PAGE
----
National Journal Sees GOP Maintaining Current Margin In the New House

House Races To Watch
Last updated: October 21, 2000

In order to better track the status of the battle for the House, Hotline Scoop is keeping tabs on more than 200 races across the country. The races are divided in to three categories -- Open Seats, Freshmen and Veterans To Watch -- then rated by the challenger party's chance of picking up the seat. Thus, a tier one GOP seat is good news for the Democrats; likewise, a tier one Dem seat is good news for the Republicans. The party currently holding the seat is indicated next to the district number

House Scoops:
House Race Extra
House Race Rankings
25 Hottest Races


The arrows next to the race indicate the races' chances shifting. For example, a race with an in a tier one level means the race is extremely likely to change seats; in any other tier, it means it's close to moving up to the next tier. A race with an means it could slip down to the next tier. Obviously, a race with no arrow means it is a pure toss-up in tier one races, or stagnant in the other tiers.

THIS WEEK'S BOTTOM LINE

Total Tier One Seats: 22R, 11D

Seats Extremely Likely To Change Seats: 6R, 5D
Current House Line-Up: 223R, 210D, 2I (including the current Dem vacancy in MN 04 and the GOP vacancy in VA 01)
Hard Projection: 222R, 211D, 2I -- based only on seats extremely likely to change seats.
With Toss-Ups Configured: 218R, 215D, 2I -- assuming that each party wins 50% of its toss-up races, Dems could gain up to 4 additional seats. Last week's projection, with toss-ups: 216R, 217D, 2I. Note: Any tier one seat with a down arrow is not included in the toss-up configuration.
Projections are based on the current state of play and assumes no last minute turnout breeze for either side.
Open Seats (26R, 9D)
Given the advantages of incumbency, these are the toughest seats to hold on to. In '98, just six of 401 incumbents were defeated. In the 34 open seat races of 2000, 11 seats changed hands.


Tier One Open Seats: The Best Pick-Up Opportunities (12R, 7D) CA 15 (R)
CA 31 (R) ^
FL 08 (R)
FL 12 (R)
IL 10 (R)
MI 08 (D)
MN 04 (D)
MO 06 (D)
MT AL (R)
NJ 07 (R)
NY 01 (D)
NY 02 (R)
OH 12 (R)
OK 02 (R)
PA 04 (D)
UT 02 (R)
VA 02 (D)
WA 02 (R)
WV 02 (D)



Tier Two Open Seats: Potential Sleepers (4R) IL 15 (R)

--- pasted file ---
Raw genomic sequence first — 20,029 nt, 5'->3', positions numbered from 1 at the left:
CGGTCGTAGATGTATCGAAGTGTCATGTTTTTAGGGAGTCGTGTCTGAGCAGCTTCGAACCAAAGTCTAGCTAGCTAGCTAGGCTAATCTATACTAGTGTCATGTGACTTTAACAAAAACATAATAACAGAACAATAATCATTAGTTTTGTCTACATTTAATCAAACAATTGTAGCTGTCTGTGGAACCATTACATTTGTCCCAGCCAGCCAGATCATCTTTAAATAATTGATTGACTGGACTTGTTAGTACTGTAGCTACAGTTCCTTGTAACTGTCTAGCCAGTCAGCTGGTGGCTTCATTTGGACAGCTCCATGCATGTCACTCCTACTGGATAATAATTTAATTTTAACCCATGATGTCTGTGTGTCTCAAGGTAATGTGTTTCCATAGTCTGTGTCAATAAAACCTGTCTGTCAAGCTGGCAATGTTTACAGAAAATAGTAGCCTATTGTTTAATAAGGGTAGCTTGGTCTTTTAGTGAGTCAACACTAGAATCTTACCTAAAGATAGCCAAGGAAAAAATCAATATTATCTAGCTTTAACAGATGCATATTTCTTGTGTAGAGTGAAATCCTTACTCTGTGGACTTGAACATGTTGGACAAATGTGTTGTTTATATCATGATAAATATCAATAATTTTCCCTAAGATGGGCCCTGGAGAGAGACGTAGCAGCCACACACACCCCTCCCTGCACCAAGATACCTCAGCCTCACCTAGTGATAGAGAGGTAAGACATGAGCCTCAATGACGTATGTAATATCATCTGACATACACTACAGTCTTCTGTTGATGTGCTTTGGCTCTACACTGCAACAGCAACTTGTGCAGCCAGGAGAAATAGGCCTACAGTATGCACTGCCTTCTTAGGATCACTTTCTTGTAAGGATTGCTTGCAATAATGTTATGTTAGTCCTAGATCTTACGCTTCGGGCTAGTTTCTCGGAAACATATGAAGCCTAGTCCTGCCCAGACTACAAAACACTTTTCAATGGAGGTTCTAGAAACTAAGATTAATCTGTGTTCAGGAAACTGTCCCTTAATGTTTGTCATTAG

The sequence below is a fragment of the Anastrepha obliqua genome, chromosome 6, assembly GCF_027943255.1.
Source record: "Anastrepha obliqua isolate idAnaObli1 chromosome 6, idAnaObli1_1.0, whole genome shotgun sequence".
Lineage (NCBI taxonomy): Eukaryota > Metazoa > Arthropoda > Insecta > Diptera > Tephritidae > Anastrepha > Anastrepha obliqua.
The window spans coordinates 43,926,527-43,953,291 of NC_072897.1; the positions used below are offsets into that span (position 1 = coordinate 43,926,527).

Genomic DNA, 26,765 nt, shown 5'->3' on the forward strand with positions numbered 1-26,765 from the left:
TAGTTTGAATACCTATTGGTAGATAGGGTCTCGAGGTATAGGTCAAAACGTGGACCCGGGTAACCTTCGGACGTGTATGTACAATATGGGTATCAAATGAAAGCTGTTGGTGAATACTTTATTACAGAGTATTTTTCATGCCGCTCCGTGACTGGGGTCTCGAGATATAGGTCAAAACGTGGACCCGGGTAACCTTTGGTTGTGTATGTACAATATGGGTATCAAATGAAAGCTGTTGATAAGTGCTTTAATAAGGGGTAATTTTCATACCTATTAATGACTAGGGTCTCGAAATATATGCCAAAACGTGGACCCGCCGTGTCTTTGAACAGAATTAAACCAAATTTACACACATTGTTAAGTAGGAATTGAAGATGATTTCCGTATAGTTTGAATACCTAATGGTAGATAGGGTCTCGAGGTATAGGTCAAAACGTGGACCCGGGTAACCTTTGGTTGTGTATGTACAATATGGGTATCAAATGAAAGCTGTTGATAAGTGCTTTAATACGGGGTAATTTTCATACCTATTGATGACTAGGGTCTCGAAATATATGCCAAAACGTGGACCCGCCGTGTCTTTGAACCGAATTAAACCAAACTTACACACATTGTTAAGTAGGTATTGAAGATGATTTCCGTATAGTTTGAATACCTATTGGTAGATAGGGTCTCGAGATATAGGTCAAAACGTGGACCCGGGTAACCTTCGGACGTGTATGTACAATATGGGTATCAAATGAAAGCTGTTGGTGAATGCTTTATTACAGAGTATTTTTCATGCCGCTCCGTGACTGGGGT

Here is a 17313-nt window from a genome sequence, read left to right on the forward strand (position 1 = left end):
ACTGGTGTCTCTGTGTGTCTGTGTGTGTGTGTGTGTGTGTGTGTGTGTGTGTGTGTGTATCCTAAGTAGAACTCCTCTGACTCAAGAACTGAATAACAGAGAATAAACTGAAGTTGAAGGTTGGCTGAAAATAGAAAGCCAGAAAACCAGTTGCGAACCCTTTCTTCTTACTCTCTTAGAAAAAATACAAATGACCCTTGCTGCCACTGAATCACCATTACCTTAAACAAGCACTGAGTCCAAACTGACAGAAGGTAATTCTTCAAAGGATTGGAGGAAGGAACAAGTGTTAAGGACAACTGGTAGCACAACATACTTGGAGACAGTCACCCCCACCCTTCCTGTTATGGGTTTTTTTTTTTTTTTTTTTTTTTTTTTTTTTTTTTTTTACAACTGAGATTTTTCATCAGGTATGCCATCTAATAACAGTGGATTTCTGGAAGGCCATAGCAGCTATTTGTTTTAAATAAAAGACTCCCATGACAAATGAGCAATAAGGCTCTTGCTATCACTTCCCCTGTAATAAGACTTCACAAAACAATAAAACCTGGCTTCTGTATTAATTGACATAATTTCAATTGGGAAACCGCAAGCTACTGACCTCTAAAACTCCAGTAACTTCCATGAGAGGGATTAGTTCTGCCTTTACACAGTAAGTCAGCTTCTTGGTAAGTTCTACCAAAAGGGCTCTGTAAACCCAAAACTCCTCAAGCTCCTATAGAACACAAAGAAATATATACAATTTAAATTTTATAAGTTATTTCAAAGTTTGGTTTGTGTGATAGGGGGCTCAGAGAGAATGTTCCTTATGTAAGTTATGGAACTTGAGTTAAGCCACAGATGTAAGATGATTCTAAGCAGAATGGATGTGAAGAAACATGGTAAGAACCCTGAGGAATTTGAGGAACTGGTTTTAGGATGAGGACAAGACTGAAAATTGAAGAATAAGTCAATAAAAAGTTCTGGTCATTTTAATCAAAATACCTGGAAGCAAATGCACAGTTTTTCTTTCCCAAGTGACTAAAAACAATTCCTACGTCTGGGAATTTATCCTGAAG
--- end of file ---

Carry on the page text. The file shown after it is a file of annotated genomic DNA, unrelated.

IN 02 (R)
MO 02 (R)
SC 01 (R)



Tier Three Open Seats: Long Shots (10R, 2D) AZ 01 (R)
CA 48 (R)
FL 04 (R)
ID 01 (R)
IN 07 (R)
MO 01 (D)
NE 03 (R)
PA 19 (R)
RI 02 (D)
TX 07 (R)
VA 01 (R)
VA 07 (R)



Freshmen (19R, 24D)
For most members, the toughest reelection battle is the first. Of the six incumbents defeated in '98, four were freshmen at the time.

Tier One Freshmen: The Best Pick-Up Opportunities (3R, 2D) CA 36 (R)
KS 03 (D)
KY 06 (R)
NJ 12 (D)
PA 10 (R)



Tier Two Freshmen: Potential Sleepers (3R, 5D) CO 06 (R)
MS 04 (D)
NV 01 (D)
NC 08 (R)
PA 13 (D)
PA 15 (R)
WA 01 (D)
WI 02 (D)



Tier Three Freshmen: Long Shots (12R, 18D) CA 01 (D)
CA 03 (R)
CA 34 (D)
CA 41 (R)
CA 42 (D)
CO 02 (D)
CT 01 (D)
GA 06 (R)
ID 02 (R)
IL 09 (D)
IL 13 (R)
IL 19 (D)
IN 09 (D)
KY 04 (D)
LA 01 (R)
MA 08 (D)
NE 02 (R)
NM 03 (D)
NY 07 (D)
NY 09 (D)
NY 22 (R)
NY 27 (R)
OH 11 (D)
OR 01 (D)
OR 02 (R)
SC 04 (R)
TX 20 (D)
WA 03 (D)
WI 01 (R)
WI 08 (D)



Veterans To Watch (59R, 32D) -- Criteria
It's tough to oust an incumbent -- that's why the top target list for the vets to watch is so small. We added a "Would've, Should've, Could've..." category for races in vulnerable districts that have gone unnoticed by the opposition -- usually because of an incumbent's popularity in the district.


Tier One Veterans To Watch: The Best Pick-Up Opportunities (7R, 2D) AR 04 (R)
CA 20 (D)
CA 27 (R)
CA 49 (R)
CT 05 (D)
FL 22 (R)
IN 08 (R)
KY 03 (R)
NC 11 (R)



Tier Two Veterans To Watch: Potential Sleepers (11R, 11D) AL 04 (D)
CA 10 (D)
CA 22 (D)
CA 23 (R)
CA 38 (R)
CT 02 (D)
FL 03 (D)
GA 07 (R)
GA 08 (R)
IL 17 (D)
IN 03 (D)
KY 01 (R)
MD 08 (R)
MN 06 (D)
NH 02 (R)
NJ 03 (R)
NM 01 (R)
NC 02 (D)
NC 03 (R)
ND AL (D)
SC 05 (D)
WA 05 (R)



Tier Three Veterans To Watch: Long Shots (11R, 8D, 1I) GA 02 (D)
IL 20 (D)
IA 01 (R)
MI 01 (D)
MI 10 (D)
MN 01 (R)
MN 03 (R)
NM 02 (R)
NY 04 (D)
NY 20 (R)
NY 30 (R)
OH 01 (R)
OH 18 (R)
TN 04 (R)
TX 11 (D)
TX 12 (R)
TX 14 (R)
TX 17 (D)
VA 05 (I)
WA 09 (D)



Tier Four Veterans To Watch: Would've, Should've, Could've... (29R, 12D) AL 05 (D)
AZ 05 (R)
AZ 06 (R)
CA 11 (R)
CA 43 (R)
CT 04 (R)
CT 06 (R)
DE AL (R)
FL 10 (R)
GA 10 (R)
IL 11 (R)
IA 02 (R)
IA 04 (R)
KY 05 (R)
LA 03 (R)
LA 04 (R)
LA 05 (R)
LA 06 (R)
MA 01 (D)
MA 05 (D)
MA 06 (D)
MI 04 (R)
MI 06 (R)
MI 07 (R)
MS 05 (D)
MO 04 (D)
MO 08 (R)
MO 09 (R)
NY 03 (R)
NY 25 (R)
NY 26 (D)
OH 19 (R)
OK 03 (R)
OR 05 (D)
PA 06 (D)
PA 08 (R)
PA 21 (R)
TN 06 (D)
TX 04 (D)
TX 23 (R)
VA 04 (D)
WA 08 (R)



Criteria For Veterans To Watch:


One of the two party committees has said the incumbent will be a target.
Incumbent received 55 percent or less in 1996.
Incumbent represents a district where the opposing party has carried the district in each of the last two pres. elections.
If an incumbent meets one or more of these criteria and is not listed, it is most likely because the incumbent is unopposed.
The right challenger pops up.
^ Editor's note: Rep. Martinez (R) was outsted in the Dem party, then switched parties. Now, with the seat currently being held by the GOP, it's an almost certain Dem pick-up.




Return to beginning of ejps
Return to beginning of this issue